|Wales (18) 32|
|Tries: Adams, North, Rees-Zammit, Dee Cons: Biggar 3 Pens: Biggar 2|
|Fiji (14) 26|
|Tries: Nayacalevu, Tagitagivalu, Tuisova, Doge Cons: Lomani 2, Tela|
Wales held out amid a dramatic late Fiji fightback to edge a captivating World Cup opener in Bordeaux.
Wales led 32-14 through tries from Josh Adams, George North, Louis-Rees-Zammit and Elliot Dee.
Fiji responded with efforts from Waisea Nayacalevu, Lekima Tagitagivalu before Josua Tuisova and Mesake Doge scored late tries to worry Wales.
Fiji centre Semi Radradra dropped the ball with the Wales at his mercy with the final play of the game.
The wonderful eight-try spectacle evoked memories of when Fiji defeated Wales 38-34 in Nantes in 2007, but this time the men in red were the ones celebrating at the end with fly-half Dan Biggar named man-of-the-match after kicking 12 points.
Wales made a remarkable 248 tackles compared to Fiji’s 70.
The victory gave Wales a boost in the bid for quarter-final qualification from Pool C after Australia defeated Georgia in their opening match on Saturday.
Wales face Portugal in Nice next Saturday before further group games against Australia in Lyon on 24 September and Georgia in Nantes 13 days later.
This was the fifth successive time the two sides had met in the tournament with Gatland’s side triumphing in 2011, 2015 and 2019.
Gatland was beginning his fourth World Cup in charge with Wales after also leading Ireland in the 1999 tournament.
Wales had lost 26 games since 2019, the most defeats they’ve ever suffered between World Cups with Gatland retuning to replace Wayne Pivac in December 2022.
Only one win followed in a fifth-place finish in the 2023 Six Nations tournament, which was also plagued by a potential player strike action over contractual issues before the England game with that threat eventually averted.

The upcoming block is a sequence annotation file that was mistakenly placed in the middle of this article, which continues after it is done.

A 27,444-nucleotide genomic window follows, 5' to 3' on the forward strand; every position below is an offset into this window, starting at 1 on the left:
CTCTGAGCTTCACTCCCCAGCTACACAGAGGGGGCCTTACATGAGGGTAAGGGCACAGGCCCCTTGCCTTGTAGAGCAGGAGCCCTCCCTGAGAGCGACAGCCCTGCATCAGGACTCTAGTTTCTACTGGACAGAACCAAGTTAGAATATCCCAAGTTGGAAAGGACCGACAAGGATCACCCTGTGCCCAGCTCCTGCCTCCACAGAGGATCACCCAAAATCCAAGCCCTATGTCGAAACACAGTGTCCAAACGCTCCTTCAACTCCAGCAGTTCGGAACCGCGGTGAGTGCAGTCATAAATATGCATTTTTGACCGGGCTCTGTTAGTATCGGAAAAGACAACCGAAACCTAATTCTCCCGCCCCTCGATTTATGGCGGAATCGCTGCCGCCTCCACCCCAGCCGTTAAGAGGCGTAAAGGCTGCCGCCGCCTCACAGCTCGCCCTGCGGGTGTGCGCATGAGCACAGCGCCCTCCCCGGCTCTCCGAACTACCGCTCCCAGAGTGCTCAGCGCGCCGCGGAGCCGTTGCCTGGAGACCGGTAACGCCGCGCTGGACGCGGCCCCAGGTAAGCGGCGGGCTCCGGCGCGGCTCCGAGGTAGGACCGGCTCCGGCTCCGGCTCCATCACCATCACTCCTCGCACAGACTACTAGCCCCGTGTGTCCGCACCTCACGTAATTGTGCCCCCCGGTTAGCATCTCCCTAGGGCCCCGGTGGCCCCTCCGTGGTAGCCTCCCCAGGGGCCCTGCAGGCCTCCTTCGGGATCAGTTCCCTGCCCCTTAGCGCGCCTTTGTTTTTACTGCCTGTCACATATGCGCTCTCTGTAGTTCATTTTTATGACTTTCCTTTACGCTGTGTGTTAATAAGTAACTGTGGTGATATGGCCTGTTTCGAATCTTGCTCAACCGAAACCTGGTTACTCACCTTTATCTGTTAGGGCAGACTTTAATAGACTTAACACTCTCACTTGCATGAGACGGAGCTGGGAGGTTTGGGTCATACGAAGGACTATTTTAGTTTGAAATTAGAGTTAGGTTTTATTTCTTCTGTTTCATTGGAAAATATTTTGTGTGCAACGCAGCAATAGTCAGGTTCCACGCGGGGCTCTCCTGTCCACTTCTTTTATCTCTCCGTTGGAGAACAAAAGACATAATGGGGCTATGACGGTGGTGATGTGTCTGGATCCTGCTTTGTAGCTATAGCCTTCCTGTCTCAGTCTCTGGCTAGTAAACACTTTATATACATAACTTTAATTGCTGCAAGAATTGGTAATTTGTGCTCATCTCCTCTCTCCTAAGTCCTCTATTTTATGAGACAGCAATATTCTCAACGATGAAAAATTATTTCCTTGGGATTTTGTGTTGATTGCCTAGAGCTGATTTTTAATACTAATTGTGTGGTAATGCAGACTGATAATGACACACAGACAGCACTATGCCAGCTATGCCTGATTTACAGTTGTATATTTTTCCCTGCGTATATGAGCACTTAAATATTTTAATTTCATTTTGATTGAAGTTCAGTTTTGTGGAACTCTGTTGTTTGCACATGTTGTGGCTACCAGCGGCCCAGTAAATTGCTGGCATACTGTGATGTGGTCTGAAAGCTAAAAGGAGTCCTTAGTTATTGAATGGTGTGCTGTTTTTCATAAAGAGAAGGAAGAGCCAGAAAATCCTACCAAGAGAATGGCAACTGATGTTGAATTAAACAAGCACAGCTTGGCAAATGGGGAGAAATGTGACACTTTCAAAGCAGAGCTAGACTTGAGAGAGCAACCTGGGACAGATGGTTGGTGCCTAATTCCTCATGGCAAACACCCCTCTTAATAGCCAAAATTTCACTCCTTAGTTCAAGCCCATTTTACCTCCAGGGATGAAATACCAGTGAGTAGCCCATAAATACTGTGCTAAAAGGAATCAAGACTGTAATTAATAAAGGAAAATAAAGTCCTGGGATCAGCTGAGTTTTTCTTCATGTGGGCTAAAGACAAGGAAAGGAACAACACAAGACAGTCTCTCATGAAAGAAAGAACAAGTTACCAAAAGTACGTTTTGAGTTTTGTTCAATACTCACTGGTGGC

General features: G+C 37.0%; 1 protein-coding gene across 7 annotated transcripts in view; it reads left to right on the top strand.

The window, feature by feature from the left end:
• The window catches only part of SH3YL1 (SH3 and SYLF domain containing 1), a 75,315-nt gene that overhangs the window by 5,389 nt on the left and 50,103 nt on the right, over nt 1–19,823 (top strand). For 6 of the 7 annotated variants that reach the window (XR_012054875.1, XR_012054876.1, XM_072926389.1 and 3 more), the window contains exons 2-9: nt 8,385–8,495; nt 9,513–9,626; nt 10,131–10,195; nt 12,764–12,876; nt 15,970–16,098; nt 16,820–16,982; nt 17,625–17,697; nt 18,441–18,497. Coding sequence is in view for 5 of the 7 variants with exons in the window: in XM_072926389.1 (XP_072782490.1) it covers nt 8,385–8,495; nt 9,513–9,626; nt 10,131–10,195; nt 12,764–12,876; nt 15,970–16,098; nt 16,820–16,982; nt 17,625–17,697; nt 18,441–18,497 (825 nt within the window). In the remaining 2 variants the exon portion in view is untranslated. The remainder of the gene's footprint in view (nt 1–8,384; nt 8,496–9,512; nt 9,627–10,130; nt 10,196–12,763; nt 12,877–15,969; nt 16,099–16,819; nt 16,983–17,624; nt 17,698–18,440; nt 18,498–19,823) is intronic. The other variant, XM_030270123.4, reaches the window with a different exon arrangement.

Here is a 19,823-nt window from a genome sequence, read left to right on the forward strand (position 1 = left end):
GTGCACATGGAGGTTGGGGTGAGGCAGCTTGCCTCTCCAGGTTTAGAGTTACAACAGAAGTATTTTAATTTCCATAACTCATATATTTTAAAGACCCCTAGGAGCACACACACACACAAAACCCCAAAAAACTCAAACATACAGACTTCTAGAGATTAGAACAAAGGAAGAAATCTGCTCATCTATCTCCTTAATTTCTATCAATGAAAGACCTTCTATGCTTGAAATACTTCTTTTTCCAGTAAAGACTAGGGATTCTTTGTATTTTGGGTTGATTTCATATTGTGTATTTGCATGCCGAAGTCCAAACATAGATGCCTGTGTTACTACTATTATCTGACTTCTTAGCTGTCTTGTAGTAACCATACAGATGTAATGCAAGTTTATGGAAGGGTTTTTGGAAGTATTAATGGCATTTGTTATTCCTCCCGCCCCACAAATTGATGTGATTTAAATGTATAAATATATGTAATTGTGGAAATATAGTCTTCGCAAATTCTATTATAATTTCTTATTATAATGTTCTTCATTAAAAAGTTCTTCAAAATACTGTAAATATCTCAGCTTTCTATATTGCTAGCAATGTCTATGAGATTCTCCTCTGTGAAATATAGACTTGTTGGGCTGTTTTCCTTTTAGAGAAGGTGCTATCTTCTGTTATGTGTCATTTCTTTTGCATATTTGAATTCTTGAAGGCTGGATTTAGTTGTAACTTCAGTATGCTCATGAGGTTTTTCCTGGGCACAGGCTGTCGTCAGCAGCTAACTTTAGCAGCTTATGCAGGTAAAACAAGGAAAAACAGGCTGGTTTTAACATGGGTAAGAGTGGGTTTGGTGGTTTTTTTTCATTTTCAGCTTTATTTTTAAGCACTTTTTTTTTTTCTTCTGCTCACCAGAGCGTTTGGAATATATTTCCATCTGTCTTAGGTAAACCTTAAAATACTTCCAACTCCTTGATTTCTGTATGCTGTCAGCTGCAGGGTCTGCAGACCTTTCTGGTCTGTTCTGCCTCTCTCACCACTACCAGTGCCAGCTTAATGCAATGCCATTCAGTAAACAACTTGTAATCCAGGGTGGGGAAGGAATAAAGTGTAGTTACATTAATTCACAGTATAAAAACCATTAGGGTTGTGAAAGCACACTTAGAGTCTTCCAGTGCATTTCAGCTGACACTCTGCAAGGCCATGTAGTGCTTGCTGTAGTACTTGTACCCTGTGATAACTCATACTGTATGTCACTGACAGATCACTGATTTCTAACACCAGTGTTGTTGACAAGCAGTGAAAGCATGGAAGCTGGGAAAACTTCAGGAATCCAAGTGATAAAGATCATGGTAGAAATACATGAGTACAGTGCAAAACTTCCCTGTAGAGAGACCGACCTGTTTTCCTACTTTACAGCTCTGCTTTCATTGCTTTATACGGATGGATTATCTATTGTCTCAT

Gatland stated this tournament represented a clean slate with brutal fitness training camps in Switzerland and Turkey following. The Wales boss predicted his players would do something special and surprise people in France.
Fiji had come into the tournament as the highest World Rugby ranked side in Pool C after rising to seventh place following an impressive victory over England at Twickenham. This was three places higher than Wales.
But they had lost fly-half Caleb Muntz due to injury with Teti Tela, while captain Jac Morgan was leading Wales on his World Cup debut with 10 players in the 23-man squad featuring for the first time in the tournament.
Storming start for Wales, Fiji bounce back
Wales had spoken about doing the basics right with locks Adam Beard and Will Rowlands making a storming start.
Beard took a towering catch from the kick-off and Rowlands forced a turnover penalty which Biggar slotted over.
Centre North, who was becoming only the fifth Welshman to play in a fourth World Cup, then sliced through the Fiji defence.
The ball was moved left and Adams crossed for yet another World Cup score after finishing the 2019 tournament in Japan as the leading try-scorer with seven.
Wales might have been buoyed by their opening start, but were also guilty of over-playing on two occasions in their own half and were punished by Fiji’s captain Nayacalevu.
He galvanised his side as the centre powered through the attempted tackle from Toulon team-mate Biggar and flanker Aaron Wainwright, to sprint away with Frank Lomani converting.
Nayacalevu and fellow centre Radradra were the catalysts for the second score with searing midfield breaks to release flanker Tagitagivalu.